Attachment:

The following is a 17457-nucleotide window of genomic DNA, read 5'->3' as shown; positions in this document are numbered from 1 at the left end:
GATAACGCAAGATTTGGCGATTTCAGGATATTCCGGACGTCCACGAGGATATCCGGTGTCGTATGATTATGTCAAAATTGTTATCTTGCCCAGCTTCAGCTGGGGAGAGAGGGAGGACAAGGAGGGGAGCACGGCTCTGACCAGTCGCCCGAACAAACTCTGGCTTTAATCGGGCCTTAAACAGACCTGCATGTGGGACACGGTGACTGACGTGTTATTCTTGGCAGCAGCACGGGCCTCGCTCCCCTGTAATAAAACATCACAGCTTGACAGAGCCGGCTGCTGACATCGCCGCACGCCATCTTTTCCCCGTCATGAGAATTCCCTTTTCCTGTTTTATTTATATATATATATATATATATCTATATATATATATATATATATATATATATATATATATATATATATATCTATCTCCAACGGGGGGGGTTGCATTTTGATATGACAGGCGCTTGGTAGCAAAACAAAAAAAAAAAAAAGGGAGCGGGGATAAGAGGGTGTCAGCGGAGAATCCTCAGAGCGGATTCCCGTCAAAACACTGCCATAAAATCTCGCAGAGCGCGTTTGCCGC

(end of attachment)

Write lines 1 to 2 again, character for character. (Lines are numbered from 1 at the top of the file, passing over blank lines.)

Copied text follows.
The following is a 17457-nucleotide window of genomic DNA, read 5'->3' as shown; positions in this document are numbered from 1 at the left end:
GATAACGCAAGATTTGGCGATTTCAGGATATTCCGGACGTCCACGAGGATATCCGGTGTCGTATGATTATGTCAAAATTGTTATCTTGCCCAGCTTCAGCTGGGGAGAGAGGGAGGACAAGGAGGGGAGCACGGCTCTGACCAGTCGCCCGAACAAACTCTGGCTTTAATCGGGCCTTAAACAGACCTGCATGTGGGACACGGTGACTGACGTGTTATTCTTGGCAGCAGCACGGGCCTCGCTCCCCTGTAATAAAACATCACAGCTTGACAGAGCCGGCTGCTGACATCGCCGCACGCCATCTTTTCCCCGTCATGAGAATTCCCTTTTCCTGTTTTATTTATATATATATATATATATATCTATATATATATATATATATATATATATATATATATATATATATATATCTATCTCCAACGGGGGGGGTTGCATTTTGATATGACAGGCGCTTGGTAGCAAAACAAAAAAAAAAAAAAGGGAGCGGGGATAAGAGGGTGTCAGCGGAGAATCCTCAGAGCGGATTCCCGTCAAAACACTGCCATAAAATCTCGCAGAGCGCGTTTGCCGC